The University of KwaZulu-Natal’s Centre for Creative Arts will host the Durban International Festival (DIFF) from July 21 to 30, 2022 as the film spectacular celebrates its 43rd year with cutting-edge cinema from all around the world with the theme of ‘Adaptation, Survival and Sustainability’.
The festival will be opening with ‘1960’, a drama feature film set in Sophia Town and directed by duo King Shaft and Michael Mutombo. The film follows a retired singer, who revisits her past to assist with an investigation around an apartheid-era policeman.
Actress, Zanile Madliwa plays the young lady, who wants to become a musician but has a big secret that she harbours for years. “The story caught me immediately because I am a huge fan of period pieces. It was first developed as a series but later turned into a feature film. Every time I watch it, it gets me to a place I have never been before. The music turned out phenomenal. I hope we can all enjoy the film the way I do,” said Mutombo.
The festival’s closing film is’You’re My Favourite Place’, the fifth feature film directed by one of South Africa’s acclaimed and prolific directors, Jahmil XT Qubeka. The film is a vastly different canvas from Qubeka’s previous work, and the director refers to it as a merging of his past struggle to come to terms with self in a viciously unfair society with the struggles facing young black bodies in South Africa today. It centres around a young girl-played by Tumie Ngumla – from the roughest part of East London whose life has never been the same since the death of her sister, Anathi. On the last day of their high school careers, she and three friends embark on a life-defining road trip by stealing a taxi and heading to the remote landmark of Hole in the Wall, where Xhosa legend has it you can talk to the dead.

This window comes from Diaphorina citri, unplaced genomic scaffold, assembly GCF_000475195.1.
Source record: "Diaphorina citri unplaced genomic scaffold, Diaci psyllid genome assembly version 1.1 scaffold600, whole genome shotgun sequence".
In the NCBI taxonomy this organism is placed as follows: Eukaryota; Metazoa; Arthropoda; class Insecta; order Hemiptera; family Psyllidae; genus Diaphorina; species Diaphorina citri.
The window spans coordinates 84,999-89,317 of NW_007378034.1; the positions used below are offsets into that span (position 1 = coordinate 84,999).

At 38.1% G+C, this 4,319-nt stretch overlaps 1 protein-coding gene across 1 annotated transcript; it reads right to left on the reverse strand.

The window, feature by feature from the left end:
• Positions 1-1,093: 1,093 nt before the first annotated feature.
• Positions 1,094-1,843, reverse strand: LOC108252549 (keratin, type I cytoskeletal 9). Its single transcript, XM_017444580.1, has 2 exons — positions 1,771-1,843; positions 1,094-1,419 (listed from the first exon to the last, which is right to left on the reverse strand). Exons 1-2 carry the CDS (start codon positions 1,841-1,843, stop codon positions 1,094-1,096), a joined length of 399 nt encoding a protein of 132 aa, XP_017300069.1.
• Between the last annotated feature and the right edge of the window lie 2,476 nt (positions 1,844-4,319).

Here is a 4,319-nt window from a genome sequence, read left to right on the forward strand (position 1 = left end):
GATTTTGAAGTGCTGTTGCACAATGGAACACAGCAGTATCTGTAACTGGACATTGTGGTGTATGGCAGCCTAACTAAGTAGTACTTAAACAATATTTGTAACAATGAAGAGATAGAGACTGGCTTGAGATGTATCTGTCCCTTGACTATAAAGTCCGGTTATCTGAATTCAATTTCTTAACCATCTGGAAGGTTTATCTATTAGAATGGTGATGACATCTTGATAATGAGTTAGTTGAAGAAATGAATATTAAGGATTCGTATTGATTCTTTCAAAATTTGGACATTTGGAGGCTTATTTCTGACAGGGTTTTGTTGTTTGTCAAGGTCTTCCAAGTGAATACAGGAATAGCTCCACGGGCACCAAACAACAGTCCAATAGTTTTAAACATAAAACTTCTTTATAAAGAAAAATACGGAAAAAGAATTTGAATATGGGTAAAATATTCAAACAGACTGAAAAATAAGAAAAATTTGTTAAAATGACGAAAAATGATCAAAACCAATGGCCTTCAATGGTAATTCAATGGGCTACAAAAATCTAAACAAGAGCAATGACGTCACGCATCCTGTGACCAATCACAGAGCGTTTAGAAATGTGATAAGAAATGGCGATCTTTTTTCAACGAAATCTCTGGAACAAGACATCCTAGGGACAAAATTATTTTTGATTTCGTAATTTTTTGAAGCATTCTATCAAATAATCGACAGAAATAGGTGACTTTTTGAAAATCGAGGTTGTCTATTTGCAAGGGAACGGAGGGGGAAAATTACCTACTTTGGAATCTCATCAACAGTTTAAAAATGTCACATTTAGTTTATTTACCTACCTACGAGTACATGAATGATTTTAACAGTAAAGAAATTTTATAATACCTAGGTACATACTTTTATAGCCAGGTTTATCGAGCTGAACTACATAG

“Through the lens of this feature film ,I return to my home town to examine the reality of youth fighting to redefine themselves amidst the flux of our current dispensation. DIFF will always remain my first home as a filmmaker. A refuge for the artistic voices of cinema in South Africa and on the continent, DIFF is a space that truly embodies the celebration of South African film,” said Qubeka, who is honoured to return to DIFF to premiere his latest work.
The festival team did not have an easy task choosing the opening and closing film and is very proud to present a diverse international programme, which will be released on July 1.
“This year’s opening and closing film selections both highlight the struggles being faced in South Africa and celebrate stunning performances from women who take the lead,” said festival manager, Valma Pfaff.
This year’s programme includes 19 live screenings, and almost 200 films screened virtually.